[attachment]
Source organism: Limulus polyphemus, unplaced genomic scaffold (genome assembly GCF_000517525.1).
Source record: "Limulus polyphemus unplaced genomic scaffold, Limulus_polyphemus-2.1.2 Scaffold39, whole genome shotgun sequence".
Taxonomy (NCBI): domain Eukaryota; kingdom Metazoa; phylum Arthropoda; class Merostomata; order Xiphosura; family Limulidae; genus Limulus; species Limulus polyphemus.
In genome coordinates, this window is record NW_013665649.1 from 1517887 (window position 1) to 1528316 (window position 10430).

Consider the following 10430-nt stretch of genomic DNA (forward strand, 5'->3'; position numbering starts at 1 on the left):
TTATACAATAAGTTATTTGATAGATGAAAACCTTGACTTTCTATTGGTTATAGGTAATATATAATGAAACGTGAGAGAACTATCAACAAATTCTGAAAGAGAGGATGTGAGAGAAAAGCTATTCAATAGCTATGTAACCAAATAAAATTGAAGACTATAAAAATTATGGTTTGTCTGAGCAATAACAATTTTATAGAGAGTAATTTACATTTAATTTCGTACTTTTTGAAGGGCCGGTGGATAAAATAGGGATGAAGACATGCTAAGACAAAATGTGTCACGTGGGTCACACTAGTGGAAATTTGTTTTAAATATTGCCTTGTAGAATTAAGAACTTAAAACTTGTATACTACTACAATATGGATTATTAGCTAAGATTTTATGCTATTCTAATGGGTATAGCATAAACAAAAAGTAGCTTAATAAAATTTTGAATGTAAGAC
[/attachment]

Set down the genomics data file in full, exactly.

Source organism: Limulus polyphemus, unplaced genomic scaffold (genome assembly GCF_000517525.1).
Source record: "Limulus polyphemus unplaced genomic scaffold, Limulus_polyphemus-2.1.2 Scaffold39, whole genome shotgun sequence".
Taxonomy (NCBI): domain Eukaryota; kingdom Metazoa; phylum Arthropoda; class Merostomata; order Xiphosura; family Limulidae; genus Limulus; species Limulus polyphemus.
In genome coordinates, this window is record NW_013665649.1 from 1517887 (window position 1) to 1528316 (window position 10430).

Consider the following 10430-nt stretch of genomic DNA (forward strand, 5'->3'; position numbering starts at 1 on the left):
TTATACAATAAGTTATTTGATAGATGAAAACCTTGACTTTCTATTGGTTATAGGTAATATATAATGAAACGTGAGAGAACTATCAACAAATTCTGAAAGAGAGGATGTGAGAGAAAAGCTATTCAATAGCTATGTAACCAAATAAAATTGAAGACTATAAAAATTATGGTTTGTCTGAGCAATAACAATTTTATAGAGAGTAATTTACATTTAATTTCGTACTTTTTGAAGGGCCGGTGGATAAAATAGGGATGAAGACATGCTAAGACAAAATGTGTCACGTGGGTCACACTAGTGGAAATTTGTTTTAAATATTGCCTTGTAGAATTAAGAACTTAAAACTTGTATACTACTACAATATGGATTATTAGCTAAGATTTTATGCTATTCTAATGGGTATAGCATAAACAAAAAGTAGCTTAATAAAATTTTGAATGTAAGAC